The availability of this low-cost renewable energy from the north wrecked havoc in the business model of the Swiss generators, who were generating expensive electricity during the day by draining the high reservoirs and importing cheap electricity at night to pump up the water from the low reservoirs. Today, solar plants in Germany deliver the maximum energy around noon, exactly the time when pump plants in the Alps used to generate the highest profits.
For example, at the time of this writing, the producer Alpiq can generate only ¼ of its hydropower at a profit, while ½ breaks even and ¼ is sold at a loss. On average, to Alpiq hydropower generation costs 6.5 cents per kWh, twice the European market price. Even at its newest generation facilities with the latest turbine designs, the cost is 3.8 respectively 4.5 cents per kWh. Alpiq expects that next year or the year after, the open market price will sink to 2 cents per kWh or even slightly less.
The numerous nuclear power plants in France and Switzerland, while also causing losses to the hydroelectric generators, cannot compete with the renewable sources. At the Gösgen nuclear power plant, production costs in 2014 were 3.4 cents per kWh. In 2015 they were 5.1 cents per kWh, but this was due to accounting changes and costs are supposed to sink again, but 3.4 > 2. Before the 2008 financial crisis, in Europe each year 7 GW of new power generation capacity was sold; after the crisis, sales dropped to 1.3 GW and in the past two years sales were less than 1 GW.
The solution is to use online simulations to not just optimize electric power generation, but all energy management: electricity, hot steam for electricity production, hot water for heating, and warm water for washing. Heat is produced by burning refuse, natural gas, biomass (wood refuse), etc. It is also recovered from data centers, instead of dispersing it in the atmosphere through air conditioning chillers. This photograph by Mathias Leemann shows the refuse burning plant of Basel.
Heat can be stored in water, soil, and stones, as has been done since Roman times. A more contemporary method used by IWB is the use of fuel cells. When there is excess electricity, electrolysis of water is used to generate hydrogen. Hydrogen is also produced from natural gas when consumption is low. This hydrogen is easy to store. When electricity prices are high, hydrogen fuel cells are used to generate electricity.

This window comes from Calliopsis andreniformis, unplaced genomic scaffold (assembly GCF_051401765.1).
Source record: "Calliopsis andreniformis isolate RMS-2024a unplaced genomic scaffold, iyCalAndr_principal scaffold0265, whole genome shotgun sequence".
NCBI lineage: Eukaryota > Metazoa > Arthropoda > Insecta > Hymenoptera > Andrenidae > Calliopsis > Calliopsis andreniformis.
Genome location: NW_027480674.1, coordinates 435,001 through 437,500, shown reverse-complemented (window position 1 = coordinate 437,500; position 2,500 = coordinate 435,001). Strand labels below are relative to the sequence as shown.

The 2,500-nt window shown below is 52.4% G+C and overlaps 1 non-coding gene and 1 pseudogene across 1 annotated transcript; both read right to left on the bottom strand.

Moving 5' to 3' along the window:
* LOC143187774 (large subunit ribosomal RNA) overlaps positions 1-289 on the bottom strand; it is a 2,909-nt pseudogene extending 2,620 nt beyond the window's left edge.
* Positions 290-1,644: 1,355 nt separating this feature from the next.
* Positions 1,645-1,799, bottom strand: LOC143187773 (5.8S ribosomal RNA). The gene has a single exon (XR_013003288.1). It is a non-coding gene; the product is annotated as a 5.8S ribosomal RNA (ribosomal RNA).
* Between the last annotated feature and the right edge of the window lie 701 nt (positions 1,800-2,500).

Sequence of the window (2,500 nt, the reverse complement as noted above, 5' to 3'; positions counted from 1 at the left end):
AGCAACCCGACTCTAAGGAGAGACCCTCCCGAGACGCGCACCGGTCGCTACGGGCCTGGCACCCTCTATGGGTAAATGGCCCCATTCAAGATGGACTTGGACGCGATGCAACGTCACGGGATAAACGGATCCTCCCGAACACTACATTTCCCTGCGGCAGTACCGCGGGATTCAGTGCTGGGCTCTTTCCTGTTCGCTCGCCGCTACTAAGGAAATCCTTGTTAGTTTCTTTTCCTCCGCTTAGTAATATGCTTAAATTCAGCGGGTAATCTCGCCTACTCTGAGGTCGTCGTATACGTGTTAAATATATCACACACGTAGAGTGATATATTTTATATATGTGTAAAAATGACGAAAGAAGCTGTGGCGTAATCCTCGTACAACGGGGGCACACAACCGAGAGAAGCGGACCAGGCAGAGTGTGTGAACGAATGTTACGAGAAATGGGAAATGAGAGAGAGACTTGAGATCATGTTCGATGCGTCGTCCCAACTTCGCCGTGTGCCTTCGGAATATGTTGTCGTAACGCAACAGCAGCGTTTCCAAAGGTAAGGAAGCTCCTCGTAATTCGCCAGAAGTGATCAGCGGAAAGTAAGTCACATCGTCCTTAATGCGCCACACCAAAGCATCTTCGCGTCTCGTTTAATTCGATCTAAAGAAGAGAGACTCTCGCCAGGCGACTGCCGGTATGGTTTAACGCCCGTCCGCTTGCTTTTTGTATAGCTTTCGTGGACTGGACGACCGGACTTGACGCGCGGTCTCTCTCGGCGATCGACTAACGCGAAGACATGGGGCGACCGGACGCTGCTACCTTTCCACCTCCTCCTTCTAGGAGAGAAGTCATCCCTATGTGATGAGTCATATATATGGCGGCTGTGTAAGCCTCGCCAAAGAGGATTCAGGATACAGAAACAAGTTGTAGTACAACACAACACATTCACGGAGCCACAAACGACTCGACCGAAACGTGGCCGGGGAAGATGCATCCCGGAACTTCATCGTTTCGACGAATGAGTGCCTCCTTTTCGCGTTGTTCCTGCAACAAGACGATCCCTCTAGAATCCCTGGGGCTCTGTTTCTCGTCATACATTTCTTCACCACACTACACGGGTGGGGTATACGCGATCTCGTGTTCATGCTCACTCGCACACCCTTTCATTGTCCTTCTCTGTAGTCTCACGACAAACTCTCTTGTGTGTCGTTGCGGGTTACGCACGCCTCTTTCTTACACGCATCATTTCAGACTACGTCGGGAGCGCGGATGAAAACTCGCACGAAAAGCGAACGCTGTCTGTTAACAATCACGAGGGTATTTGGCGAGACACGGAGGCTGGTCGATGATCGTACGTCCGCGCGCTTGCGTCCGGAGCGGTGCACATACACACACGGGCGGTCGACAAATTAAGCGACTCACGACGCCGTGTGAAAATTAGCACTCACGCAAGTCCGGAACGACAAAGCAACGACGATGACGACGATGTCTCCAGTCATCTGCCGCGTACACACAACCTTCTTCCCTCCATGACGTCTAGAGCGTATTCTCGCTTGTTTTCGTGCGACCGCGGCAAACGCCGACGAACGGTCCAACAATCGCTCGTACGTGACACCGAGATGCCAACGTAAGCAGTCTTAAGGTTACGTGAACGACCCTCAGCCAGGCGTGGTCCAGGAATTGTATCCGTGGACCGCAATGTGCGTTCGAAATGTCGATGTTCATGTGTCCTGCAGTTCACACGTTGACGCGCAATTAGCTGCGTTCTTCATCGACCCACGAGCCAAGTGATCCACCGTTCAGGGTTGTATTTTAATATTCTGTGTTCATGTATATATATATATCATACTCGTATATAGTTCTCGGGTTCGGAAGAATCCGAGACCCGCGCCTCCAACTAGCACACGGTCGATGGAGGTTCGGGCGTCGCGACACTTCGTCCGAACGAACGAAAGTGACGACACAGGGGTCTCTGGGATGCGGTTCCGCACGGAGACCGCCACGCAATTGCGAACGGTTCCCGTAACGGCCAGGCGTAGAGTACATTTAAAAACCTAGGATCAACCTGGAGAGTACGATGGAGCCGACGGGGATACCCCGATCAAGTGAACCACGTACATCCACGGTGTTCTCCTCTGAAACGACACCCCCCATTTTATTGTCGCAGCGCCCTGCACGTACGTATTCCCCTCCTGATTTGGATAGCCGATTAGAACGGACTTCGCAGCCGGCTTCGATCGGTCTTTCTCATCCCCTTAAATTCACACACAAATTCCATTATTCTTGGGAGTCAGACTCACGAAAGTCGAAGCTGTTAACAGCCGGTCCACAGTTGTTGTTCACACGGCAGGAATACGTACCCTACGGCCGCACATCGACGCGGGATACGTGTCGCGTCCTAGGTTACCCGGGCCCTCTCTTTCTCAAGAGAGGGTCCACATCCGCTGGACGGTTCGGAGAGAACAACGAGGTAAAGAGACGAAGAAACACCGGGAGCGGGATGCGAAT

Coordinating and timing all these sources, stores, carriers, and consumers of energy is a very complex task. When IWB will sell its electricity at the public charge boxes (photograph by Simon Havlik) around the Canton for a much lower price than today's 45 to 70 cents per kWh, cars based on burning fossil fuels will disappear very fast. Such is the impact of smart energy management.
So far, we have seen how the online simulation of a complex energy provision system can considerably reduce the cost of energy. However, this does not yet help with the goal of the 2000 Watt Society. If we build our houses with recycled glass shards in the outer concrete walls, then use 12 cm of insulation and cover it with 16 cm of solid wood on the inside, and also give up private ownership of cars, we might achieve a 3500 Watt Society.
50 years ago, people got by with less than 2000 Watt. Where is the problem? It is not at the individual level but at the society level. We have become much more mobile: if you live in Lugano, you not longer go to San Moritz for an extended weekend, but to Paris. Also, we have become digital packrats. All over the world, we have huge server farms that store all that digital media we never consume but is valuable for social network companies to dissect our lives and sell us stuff we do not really need.
Back to the virtual print factory:
The output of the prepress stage is a PDF file. The two presses take raster images, therefore the computer in front of the press has to do the ripping and is called the digital front-end. In John L. Recker et al.; Font rendering on a GPU-based raster image processor; Proc. SPIE 7528 (January 18, 2010), the authors calculated that over a year of usage, the regular front-end RIP consumed 38,723 kWh and generated 23,234 Kg of CO2, while for the GPU-RIP they built, the corresponding numbers are 10,804 kWh and 6,483 Kg.
This is the kind of innovation that is required to achieve the 2000 Watt Society at the society level rather than at the individual level. There is still a lot of work to do. We recently wrote that the internet of things is a power guzzler: fortunately the cited report has some good advice.